Plato lived from c. 428 to c. 348 BC and founded the Western world’s first school of higher education, the Academy of Athens. Almost all of Western philosophy can be traced back to Plato, who was taught by Socrates and preserved through his own writings some of Socrates’s ideas. If Socrates wrote anything down, it has not survived directly. Plato and Xenophon, another of his students, recounted many of his teachings, as did the playwright Aristophanes.
One of Plato’s most famous quotations concerns politics, “Until philosophers rule as kings or those who are now called kings and leading men genuinely and adequately philosophize, that is, until political power and philosophy entirely coincide, while the many natures who at present pursue either one exclusively are forcibly prevented from doing so, cities will have no rest from evils…nor, I think, will the human race.” He means that any person(s) in control of a nation, city, or city-state must be wise and, if they are not, they are ineffectual rulers. It is only through philosophy that the world can be free of evils. Plato’s preferred government was one of benevolent aristocrats, those born of nobility, who are well educated and good, who help the common people to live better lives. He argued against democracy’s proper rule by the people themselves since, in his view, a democracy had murdered his teacher, Socrates.
If not his political theories, Plato’s most enduring theory is that of “The Forms.” Plato wrote about these forms throughout many of his works and asserted, through them, that immaterial abstractions possess the highest, most fundamental kind of reality. All things of the material world can change, and our perception of them also means that the reality of the material world is weaker, less defined than that of the immaterial abstractions. Plato argued that something must have created the Universe. Whatever it is, the Universe is its offspring, and we, living on Earth, our bodies and everything that we see and hear and touch around us, are less real than the creator of the Universe and the Universe itself. This is a foundation on which #4 based his understanding of existentialism.
Aristotle topped another of this lister’s lists, heading the category of philosophy, so his rank on this one is not entirely surprising. But consider that Aristotle is the first to have written systems to understand and criticize everything from pure logic to ethics, politics, literature, even science. He theorized that there are four “causes,” or qualities, of anything in existence: the material cause, which is what the subject is made of; the formal cause, or the arrangement of the subject’s material; the effective cause, the creator of the thing; and the final cause, which is the purpose for which a subject exists.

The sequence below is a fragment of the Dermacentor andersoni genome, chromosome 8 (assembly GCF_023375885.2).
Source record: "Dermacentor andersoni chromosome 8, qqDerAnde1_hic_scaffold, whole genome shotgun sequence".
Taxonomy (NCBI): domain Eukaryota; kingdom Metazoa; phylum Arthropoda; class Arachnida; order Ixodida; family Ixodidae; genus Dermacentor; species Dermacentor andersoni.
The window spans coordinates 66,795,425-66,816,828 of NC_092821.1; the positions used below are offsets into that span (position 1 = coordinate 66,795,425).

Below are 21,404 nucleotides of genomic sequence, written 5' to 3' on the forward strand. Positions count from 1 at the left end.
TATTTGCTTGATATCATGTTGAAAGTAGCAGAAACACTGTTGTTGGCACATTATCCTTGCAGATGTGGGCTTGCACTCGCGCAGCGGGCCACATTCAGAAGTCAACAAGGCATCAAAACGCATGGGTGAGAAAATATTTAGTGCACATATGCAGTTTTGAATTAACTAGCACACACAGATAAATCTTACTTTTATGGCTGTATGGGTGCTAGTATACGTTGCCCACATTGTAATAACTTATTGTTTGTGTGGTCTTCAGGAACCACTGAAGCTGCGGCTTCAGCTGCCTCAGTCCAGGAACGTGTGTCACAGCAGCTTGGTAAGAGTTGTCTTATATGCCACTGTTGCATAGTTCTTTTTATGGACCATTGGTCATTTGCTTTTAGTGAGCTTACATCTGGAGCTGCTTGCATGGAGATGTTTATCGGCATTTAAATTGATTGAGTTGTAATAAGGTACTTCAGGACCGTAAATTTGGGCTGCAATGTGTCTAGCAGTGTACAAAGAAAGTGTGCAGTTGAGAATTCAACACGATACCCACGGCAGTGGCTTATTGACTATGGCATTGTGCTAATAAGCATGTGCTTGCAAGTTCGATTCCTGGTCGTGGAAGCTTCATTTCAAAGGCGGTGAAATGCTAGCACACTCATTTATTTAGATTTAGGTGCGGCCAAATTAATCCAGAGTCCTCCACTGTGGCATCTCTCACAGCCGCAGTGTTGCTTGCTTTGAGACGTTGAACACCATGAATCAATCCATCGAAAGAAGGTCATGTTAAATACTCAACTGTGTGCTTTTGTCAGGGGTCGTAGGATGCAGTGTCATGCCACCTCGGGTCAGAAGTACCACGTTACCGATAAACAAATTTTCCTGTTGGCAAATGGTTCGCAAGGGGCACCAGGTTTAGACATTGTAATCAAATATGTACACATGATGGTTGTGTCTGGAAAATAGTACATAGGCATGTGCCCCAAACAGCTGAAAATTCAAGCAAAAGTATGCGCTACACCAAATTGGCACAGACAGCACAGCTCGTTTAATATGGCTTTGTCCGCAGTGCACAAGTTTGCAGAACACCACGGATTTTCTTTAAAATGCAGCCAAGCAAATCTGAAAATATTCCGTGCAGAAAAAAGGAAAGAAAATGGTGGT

That all may sound perfectly obvious and not worth arguing over, but since it would take far too long for a top ten list to expound on classical causality, suffice to say that all philosophers since Aristotle have had something to say on the matter, and absolutely everything that has been said, and perhaps can be said, is, or must be, based on Aristotle’s system of it: it is impossible to discuss causality without using or trying to debunk Aristotle’s ideas.
Aristotle is also the first person in Western history to argue that there is a hierarchy to all life in the Universe; that because Nature never did anything unnecessary as he observed, then, in the same way, this animal is in charge of that animal, and likewise with plants and animals together. His so-called “ladder of life” has eleven rungs, at the top of which are humans. The Medieval Christian theorists ran with this idea, extrapolating it to the hierarchy of God with Man, including angels. Thus, the angelic hierarchy of Catholicism, usually thought of as a purely Catholic notion, stems from Aristotle, who lived and died before Jesus was born. Aristotle was, in fact, at the very heart of the classical education system used through the Medieval western world.
Aristotle had something to say on just about every subject, whether abstract or concrete, and modern philosophy almost always bases every single principle, idea, notion, or “discovery” on the teaching of Aristotle. His principles of ethics were founded on the concept of doing good rather than merely being good. A person may be kind, merciful, charitable, etc., but until he proves this by helping others, his goodness means precisely nothing to the world, in which case it means nothing to himself. We could go on about Aristotle, of course, but this list has gone on long enough. Honorable mentions are very many, so list them as you like.